Science can never be more than an affirmation of certain things we believe in. These beliefs must be adopted responsibly, with due consideration of the evidence and with a view to universal validity. But eventually they are ultimate commitments, issued under the seal of our personal judgment. At some point we shall find ourselves with no other answer to queries than to say “because I believe so.” That is what no set of rules, or any model of science based on a system of rules, can do; it cannot say “because I believe so.” Only a person can believe something, and only I myself can hold my own beliefs. For the holding of these I must bear the ultimate responsibility; it is futile, and I think also ignoble, to hunt for systems and machines which will take that burden from 35 me. And we, as a community, must also face the fact that there is no system of necessary rules which will relieve us from the responsibility of holding the constitutive beliefs of our group or of teaching them to the next generation and defending their continued profession against those who would suppress them.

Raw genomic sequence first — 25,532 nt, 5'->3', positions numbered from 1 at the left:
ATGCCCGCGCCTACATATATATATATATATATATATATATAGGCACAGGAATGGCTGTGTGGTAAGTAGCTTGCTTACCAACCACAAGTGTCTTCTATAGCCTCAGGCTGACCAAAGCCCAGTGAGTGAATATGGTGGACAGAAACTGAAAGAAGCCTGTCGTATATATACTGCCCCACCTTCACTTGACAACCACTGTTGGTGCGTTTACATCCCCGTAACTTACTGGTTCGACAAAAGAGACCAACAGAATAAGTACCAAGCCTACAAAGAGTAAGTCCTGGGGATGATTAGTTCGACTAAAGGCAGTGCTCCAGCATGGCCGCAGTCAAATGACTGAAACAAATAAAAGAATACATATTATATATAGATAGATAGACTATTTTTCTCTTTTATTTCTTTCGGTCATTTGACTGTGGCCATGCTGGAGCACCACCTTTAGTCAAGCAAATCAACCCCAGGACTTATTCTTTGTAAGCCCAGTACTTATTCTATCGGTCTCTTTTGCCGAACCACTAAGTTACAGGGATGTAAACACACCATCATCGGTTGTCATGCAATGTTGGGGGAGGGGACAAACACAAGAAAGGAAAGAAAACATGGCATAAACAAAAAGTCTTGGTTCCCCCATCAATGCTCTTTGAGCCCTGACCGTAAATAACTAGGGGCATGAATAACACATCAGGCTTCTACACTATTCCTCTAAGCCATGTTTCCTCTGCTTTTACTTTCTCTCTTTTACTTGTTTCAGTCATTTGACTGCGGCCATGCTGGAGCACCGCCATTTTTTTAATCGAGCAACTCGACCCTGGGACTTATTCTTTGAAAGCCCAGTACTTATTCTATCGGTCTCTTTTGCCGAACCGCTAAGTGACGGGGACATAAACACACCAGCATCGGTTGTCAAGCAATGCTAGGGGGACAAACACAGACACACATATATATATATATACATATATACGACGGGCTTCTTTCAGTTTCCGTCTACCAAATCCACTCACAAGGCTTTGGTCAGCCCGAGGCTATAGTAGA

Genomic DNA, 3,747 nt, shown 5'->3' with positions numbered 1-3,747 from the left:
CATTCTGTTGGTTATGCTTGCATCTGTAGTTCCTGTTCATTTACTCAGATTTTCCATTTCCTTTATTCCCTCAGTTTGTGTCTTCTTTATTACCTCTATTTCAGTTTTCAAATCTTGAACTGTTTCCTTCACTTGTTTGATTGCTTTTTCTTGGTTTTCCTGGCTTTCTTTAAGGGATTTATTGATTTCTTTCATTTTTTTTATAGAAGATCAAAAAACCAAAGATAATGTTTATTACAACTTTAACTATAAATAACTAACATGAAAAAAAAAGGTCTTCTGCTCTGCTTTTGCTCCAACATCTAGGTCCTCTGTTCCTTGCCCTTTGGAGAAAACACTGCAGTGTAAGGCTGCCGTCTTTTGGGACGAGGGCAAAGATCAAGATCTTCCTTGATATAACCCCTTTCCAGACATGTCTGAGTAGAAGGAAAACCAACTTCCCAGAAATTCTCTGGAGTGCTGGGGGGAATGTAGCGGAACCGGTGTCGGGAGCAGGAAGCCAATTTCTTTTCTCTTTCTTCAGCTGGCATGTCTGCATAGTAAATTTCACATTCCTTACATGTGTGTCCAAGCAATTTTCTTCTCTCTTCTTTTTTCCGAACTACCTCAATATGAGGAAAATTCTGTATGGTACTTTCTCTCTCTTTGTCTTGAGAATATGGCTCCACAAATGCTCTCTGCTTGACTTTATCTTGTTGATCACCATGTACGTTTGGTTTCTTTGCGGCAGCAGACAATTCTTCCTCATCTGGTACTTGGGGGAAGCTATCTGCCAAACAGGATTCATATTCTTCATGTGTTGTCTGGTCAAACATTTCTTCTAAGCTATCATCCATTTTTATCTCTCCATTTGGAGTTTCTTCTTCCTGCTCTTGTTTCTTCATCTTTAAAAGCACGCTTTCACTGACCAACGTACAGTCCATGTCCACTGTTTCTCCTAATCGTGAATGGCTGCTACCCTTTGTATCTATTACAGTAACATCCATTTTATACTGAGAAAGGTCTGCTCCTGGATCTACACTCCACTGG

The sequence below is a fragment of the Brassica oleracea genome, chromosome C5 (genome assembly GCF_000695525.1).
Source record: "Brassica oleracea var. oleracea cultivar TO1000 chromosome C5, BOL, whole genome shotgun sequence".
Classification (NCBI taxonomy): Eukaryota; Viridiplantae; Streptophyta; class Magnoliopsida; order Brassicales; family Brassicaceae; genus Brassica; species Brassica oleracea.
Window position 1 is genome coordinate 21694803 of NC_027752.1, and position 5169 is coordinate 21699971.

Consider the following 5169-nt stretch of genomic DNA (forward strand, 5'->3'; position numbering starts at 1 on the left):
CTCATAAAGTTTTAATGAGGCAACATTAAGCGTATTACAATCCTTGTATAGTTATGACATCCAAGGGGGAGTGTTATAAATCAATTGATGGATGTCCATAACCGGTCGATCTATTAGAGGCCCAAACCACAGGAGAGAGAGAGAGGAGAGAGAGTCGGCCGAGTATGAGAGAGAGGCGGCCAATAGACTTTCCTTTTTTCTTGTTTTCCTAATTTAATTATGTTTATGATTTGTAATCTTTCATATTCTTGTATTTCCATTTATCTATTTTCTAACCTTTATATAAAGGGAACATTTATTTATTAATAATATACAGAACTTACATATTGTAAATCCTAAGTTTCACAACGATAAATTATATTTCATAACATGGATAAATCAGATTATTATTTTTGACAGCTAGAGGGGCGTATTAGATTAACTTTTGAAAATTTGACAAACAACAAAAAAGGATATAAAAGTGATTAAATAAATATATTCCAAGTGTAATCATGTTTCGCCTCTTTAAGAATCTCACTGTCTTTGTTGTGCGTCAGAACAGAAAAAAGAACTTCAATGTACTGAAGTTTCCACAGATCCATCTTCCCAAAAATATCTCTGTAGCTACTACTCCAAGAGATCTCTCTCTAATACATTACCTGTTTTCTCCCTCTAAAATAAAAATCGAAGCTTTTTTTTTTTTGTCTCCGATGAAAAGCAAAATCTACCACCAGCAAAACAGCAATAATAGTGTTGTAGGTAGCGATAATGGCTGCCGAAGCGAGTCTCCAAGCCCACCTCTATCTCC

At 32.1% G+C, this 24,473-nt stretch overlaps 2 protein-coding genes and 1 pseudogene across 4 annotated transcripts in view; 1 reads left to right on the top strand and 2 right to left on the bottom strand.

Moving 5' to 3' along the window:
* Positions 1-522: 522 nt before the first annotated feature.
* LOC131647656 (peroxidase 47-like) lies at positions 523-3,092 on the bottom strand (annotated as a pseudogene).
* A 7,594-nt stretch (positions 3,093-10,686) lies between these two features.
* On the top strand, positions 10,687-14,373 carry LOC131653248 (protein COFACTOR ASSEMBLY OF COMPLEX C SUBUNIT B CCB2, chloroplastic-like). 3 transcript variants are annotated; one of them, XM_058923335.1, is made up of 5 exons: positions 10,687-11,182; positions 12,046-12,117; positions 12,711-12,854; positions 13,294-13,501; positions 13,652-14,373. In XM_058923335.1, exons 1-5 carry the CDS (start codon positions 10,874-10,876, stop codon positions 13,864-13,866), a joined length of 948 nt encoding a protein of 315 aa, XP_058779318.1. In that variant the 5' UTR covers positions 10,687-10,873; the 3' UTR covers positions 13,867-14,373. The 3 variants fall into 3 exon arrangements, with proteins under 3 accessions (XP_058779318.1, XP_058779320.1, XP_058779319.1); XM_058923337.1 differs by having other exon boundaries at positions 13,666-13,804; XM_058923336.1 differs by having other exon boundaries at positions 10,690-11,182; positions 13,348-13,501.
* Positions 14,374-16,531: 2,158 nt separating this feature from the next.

The religion that is married to science today will be a widow tomorrow. The sciences in their multiple theories and forms come and go. Biology in the year 2050 may (will?) be as different from the biology of today as the religion of today is from the religion of 1850. But the religion that is divorced from science today will leave no offspring tomorrow.

Science and Religion: A Critical Survey

The most persistent misapprehension about God and creation ... is that the knowledge of causal mechanism automatically excludes any possibility that God is acting in a particular situation.

Professor of Genetics

I am personally persuaded that a super intelligent Creator exists beyond and within the cosmos, and that the rich context of congeniality shown by our universe, permitting and encouraging the existence of self-conscious life, is part of the Creator’s design and purpose.

Professor Emeritus of Astronomy and History of Science